According to Mr. Celli, modern information technologies have changed our lives, expanding our educational and communication opportunities and affecting the unity of the human family. “Having access to such technology, we must be responsible, while remaining humane,” he stresses, noting that the Vatican cannot regulate the Internet but strives to enhance its spiritual values. The Archbishop believes that the Internet opens up huge possibilities but it is vital that this virtual space embraces more human values. “This is the challenge that confronts us,” he says.
The Chairman of the Pontifical Council asserts that new technologies pose a difficult choice for the church, as they do give people new opportunities, yet affect interpersonal communication. “I believe that, having such opportunities, we must treat them with great responsibility. We must remain humane, especially as we do more than share information. We give a piece of ourselves,” he notes.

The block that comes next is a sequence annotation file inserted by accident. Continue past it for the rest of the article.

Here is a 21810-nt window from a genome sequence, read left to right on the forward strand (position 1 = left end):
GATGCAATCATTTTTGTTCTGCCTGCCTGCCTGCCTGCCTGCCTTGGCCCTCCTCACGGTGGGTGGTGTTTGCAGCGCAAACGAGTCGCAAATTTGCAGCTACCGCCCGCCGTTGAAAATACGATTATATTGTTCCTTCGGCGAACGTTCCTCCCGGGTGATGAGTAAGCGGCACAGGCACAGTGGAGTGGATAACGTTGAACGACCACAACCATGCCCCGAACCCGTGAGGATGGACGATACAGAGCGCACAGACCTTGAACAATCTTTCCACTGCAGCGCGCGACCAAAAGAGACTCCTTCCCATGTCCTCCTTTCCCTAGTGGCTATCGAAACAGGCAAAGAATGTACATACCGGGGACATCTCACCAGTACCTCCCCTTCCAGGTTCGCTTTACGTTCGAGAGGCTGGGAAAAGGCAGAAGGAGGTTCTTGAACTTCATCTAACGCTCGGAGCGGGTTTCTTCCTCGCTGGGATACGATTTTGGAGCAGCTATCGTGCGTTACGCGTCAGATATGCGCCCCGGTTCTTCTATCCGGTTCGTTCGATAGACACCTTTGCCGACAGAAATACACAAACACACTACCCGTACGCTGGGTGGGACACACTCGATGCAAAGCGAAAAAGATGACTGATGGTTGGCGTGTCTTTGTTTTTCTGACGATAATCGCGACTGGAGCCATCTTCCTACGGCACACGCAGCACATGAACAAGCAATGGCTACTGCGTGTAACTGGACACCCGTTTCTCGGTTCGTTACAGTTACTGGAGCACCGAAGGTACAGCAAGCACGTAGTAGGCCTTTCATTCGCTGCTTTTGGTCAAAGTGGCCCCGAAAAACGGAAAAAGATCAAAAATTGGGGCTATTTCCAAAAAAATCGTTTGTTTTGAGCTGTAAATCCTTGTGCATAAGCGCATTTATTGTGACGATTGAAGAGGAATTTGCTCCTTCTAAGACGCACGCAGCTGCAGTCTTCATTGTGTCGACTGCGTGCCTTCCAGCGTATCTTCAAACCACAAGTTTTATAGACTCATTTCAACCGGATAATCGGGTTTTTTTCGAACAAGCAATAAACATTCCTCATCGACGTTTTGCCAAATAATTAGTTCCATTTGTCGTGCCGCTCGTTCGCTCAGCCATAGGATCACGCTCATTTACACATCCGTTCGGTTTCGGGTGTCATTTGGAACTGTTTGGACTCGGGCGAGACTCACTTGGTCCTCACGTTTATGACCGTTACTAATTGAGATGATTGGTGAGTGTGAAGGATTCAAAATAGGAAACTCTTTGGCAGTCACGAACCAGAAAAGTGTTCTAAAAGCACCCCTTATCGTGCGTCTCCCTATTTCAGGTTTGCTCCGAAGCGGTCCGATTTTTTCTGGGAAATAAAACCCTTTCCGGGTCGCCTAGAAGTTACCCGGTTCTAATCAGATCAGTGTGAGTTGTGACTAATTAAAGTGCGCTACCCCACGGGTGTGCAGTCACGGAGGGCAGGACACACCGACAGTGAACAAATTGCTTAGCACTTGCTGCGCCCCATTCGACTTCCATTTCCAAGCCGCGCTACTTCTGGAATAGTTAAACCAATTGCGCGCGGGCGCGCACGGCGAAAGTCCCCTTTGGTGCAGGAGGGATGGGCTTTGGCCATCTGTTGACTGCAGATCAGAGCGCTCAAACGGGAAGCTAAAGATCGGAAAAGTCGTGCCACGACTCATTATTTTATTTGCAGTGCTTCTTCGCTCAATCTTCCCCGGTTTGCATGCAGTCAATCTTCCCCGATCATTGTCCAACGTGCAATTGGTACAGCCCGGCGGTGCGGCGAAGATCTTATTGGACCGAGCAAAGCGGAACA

The Archbishop is also concerned about the digital divide — a pressing problem for many countries. It divides people into those who use information technology and those who have never used even a phone. Nations should try to ensure everyone has access to modern technologies.
Participating in the Mass Media Ethics conference, speaking about press freedom and journalist responsibility, Mr. Celli identified key principles: the search for truth, freedom, justice and love. He believes that journalists should always seek out the truth, as we are created with this desire. He added that it is his first visit to Belarus. “I want to take this opportunity to convey greetings to all citizens of the country,” he said. During his stay in Minsk, he met the Belarusian Information Minister, Alexander Proleskovsky, and top Belarusian clergy. The Pontifical Council for Social Communications oversees the spread of Christian belief via the media, while monitoring the ethics of the Internet.